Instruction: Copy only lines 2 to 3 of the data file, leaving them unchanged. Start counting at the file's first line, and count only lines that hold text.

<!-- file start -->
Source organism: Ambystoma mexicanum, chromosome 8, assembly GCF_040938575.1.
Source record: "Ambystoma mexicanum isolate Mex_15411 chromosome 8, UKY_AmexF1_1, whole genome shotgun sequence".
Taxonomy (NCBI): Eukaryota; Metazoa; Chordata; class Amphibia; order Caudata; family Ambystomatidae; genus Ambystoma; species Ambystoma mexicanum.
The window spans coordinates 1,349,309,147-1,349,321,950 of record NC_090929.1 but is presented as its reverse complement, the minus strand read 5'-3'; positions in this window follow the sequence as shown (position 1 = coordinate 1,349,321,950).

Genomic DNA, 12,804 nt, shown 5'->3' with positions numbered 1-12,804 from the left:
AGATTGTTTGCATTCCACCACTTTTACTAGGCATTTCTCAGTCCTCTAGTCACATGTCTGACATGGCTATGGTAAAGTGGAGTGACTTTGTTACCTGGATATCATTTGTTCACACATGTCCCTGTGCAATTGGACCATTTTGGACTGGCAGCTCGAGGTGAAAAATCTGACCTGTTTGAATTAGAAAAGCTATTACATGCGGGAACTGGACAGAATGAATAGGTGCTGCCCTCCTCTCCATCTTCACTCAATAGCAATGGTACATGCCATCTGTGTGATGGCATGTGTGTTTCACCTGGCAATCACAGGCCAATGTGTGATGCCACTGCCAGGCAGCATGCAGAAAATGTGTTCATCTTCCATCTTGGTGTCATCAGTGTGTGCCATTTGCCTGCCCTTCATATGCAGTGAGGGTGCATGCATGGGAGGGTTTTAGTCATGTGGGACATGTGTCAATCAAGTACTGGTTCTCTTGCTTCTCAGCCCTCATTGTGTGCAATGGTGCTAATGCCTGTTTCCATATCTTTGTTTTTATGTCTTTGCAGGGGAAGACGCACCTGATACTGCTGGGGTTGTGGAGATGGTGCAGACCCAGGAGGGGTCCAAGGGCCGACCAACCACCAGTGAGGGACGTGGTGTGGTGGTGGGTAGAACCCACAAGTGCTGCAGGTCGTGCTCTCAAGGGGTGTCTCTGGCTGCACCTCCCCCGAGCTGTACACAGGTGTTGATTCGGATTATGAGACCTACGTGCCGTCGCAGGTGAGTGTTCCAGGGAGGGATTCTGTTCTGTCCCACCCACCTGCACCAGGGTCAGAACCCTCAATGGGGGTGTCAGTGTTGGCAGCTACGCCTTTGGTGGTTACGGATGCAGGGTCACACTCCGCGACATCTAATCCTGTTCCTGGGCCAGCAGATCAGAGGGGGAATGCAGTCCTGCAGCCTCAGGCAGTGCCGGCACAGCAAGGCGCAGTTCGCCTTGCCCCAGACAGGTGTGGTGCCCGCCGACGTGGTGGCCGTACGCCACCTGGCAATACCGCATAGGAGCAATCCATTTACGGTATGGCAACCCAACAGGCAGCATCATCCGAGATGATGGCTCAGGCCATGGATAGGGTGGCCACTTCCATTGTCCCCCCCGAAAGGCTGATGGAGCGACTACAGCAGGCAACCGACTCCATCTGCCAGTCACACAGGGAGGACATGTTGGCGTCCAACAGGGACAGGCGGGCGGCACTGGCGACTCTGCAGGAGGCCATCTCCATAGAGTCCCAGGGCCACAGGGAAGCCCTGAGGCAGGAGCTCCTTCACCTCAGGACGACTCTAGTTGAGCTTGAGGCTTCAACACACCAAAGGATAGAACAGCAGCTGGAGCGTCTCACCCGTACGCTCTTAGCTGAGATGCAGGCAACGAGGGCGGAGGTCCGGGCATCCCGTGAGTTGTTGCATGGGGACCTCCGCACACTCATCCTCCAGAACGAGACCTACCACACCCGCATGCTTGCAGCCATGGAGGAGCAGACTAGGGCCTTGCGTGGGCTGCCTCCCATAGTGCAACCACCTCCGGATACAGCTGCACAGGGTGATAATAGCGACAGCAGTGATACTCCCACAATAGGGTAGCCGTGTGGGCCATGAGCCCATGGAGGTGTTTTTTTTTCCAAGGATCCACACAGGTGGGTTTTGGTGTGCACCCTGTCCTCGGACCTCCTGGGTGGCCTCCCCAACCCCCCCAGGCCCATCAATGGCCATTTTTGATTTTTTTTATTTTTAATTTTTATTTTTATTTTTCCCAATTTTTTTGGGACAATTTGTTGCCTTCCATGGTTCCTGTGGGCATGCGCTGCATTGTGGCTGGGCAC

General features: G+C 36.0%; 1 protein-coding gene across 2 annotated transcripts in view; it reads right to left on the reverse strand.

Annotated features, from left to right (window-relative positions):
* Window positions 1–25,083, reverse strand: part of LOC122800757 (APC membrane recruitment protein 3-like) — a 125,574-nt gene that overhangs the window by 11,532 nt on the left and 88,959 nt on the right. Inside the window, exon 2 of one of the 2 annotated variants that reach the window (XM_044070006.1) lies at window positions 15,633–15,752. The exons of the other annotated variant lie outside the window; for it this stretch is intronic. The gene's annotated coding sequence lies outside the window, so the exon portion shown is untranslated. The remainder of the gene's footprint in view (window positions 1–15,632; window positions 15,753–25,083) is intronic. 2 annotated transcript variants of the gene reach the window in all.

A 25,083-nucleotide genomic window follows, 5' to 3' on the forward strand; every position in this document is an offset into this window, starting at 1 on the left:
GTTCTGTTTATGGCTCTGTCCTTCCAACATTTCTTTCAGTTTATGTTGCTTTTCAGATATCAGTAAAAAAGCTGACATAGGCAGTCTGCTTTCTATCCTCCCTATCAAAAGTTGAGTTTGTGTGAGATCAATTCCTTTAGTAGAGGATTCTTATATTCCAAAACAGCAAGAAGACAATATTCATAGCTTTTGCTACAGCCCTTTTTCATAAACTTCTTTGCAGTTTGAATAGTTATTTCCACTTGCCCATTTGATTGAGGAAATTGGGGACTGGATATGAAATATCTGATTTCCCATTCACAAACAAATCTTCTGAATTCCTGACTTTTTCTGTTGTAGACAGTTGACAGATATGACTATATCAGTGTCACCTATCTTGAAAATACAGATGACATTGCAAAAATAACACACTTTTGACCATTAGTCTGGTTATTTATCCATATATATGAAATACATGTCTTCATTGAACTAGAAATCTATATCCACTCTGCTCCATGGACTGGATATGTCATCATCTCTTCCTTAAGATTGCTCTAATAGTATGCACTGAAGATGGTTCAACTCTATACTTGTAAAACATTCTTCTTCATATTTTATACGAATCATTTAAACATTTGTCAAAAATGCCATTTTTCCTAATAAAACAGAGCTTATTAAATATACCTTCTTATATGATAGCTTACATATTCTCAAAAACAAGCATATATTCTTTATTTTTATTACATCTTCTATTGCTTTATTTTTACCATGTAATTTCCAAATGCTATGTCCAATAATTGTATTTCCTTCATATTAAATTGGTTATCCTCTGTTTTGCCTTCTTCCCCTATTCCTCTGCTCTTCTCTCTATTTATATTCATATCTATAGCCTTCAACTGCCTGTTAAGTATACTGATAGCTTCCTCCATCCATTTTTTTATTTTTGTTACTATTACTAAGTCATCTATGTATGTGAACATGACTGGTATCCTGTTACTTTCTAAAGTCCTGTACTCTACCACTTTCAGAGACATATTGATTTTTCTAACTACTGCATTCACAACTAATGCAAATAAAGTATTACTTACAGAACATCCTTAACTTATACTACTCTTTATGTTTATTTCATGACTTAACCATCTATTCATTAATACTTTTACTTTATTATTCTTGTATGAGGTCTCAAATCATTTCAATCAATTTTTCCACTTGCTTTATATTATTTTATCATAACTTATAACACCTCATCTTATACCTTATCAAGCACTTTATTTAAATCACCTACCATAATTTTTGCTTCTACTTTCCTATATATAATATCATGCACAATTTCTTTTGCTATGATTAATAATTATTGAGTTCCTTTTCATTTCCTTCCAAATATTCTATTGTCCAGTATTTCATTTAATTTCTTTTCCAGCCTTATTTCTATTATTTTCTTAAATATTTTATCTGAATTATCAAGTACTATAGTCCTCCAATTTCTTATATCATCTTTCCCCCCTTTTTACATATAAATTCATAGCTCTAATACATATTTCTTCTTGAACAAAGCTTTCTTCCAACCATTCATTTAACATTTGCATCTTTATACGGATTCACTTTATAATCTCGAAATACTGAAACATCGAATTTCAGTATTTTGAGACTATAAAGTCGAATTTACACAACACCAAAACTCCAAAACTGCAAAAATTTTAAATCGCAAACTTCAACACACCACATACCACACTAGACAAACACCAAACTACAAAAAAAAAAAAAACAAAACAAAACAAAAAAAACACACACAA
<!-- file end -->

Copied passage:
Source record: "Ambystoma mexicanum isolate Mex_15411 chromosome 8, UKY_AmexF1_1, whole genome shotgun sequence".
Taxonomy (NCBI): Eukaryota; Metazoa; Chordata; class Amphibia; order Caudata; family Ambystomatidae; genus Ambystoma; species Ambystoma mexicanum.